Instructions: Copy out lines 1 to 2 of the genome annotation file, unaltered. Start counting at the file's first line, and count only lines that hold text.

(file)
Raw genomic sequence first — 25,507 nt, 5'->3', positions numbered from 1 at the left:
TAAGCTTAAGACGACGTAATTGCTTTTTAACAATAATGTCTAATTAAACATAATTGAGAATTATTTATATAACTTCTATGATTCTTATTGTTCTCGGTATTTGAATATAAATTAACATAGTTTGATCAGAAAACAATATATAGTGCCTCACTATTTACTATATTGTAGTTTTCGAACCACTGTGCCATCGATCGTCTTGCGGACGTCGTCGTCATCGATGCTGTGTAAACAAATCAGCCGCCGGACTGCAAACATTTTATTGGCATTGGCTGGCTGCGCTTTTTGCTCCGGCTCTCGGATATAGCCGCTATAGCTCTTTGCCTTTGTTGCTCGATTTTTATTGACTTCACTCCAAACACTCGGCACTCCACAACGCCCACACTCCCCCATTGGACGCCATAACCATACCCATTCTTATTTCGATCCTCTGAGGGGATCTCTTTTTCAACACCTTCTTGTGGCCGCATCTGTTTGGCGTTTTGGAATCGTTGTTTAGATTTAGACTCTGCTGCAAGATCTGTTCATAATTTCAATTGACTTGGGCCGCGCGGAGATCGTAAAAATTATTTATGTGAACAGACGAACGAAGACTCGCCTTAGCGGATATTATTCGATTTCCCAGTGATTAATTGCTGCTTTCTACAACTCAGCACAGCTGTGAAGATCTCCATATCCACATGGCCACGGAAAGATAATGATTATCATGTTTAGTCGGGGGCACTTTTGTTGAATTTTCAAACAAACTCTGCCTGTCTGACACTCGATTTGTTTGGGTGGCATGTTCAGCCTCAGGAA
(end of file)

Raw genomic sequence first — 25,507 nt, 5'->3', positions numbered from 1 at the left:
TAAGCTTAAGACGACGTAATTGCTTTTTAACAATAATGTCTAATTAAACATAATTGAGAATTATTTATATAACTTCTATGATTCTTATTGTTCTCGGTATTTGAATATAAATTAACATAGTTTGATCAGAAAACAATATATAGTGCCTCACTATTTACTATATTGTAGTTTTCGAACCACTGTGCCATCGATCGTCTTGCGGACGTCGTCGTCATCGATGCTGTGTAAACAAATCAGCCGCCGGACTGCAAACATTTTATTGGCATTGGCTGGCTGCGCTTTTTGCTCCGGCTCTCGGATATAGCCGCTATAGCTCTTTGCCTTTGTTGCTCGATTTTTATTGACTTCACTCCAAACACTCGGCACTCCACAACGCCCACACTCCCCCATTGGACGCCATAACCATACCCATTCTTATTTCGATCCTCTGAGGGGATCTCTTTTTCAACACCTTCTTGTGGCCGCATCTGTTTGGCGTTTTGGAATCGTTGTTTAGATTTAGACTCTGCTGCAAGATCTGTTCATAATTTCAATTGACTTGGGCCGCGCGGAGATCGTAAAAATTATTTATGTGAACAGACGAACGAAGACTCGCCTTAGCGGATATTATTCGATTTCCCAGTGATTAATTGCTGCTTTCTACAACTCAGCACAGCTGTGAAGATCTCCATATCCACATGGCCACGGAAAGATAATGATTATCATGTTTAGTCGGGGGCACTTTTGTTGAATTTTCAAACAAACTCTGCCTGTCTGACACTCGATTTGTTTGGGTGGCATGTTCAGCCTCAGGAA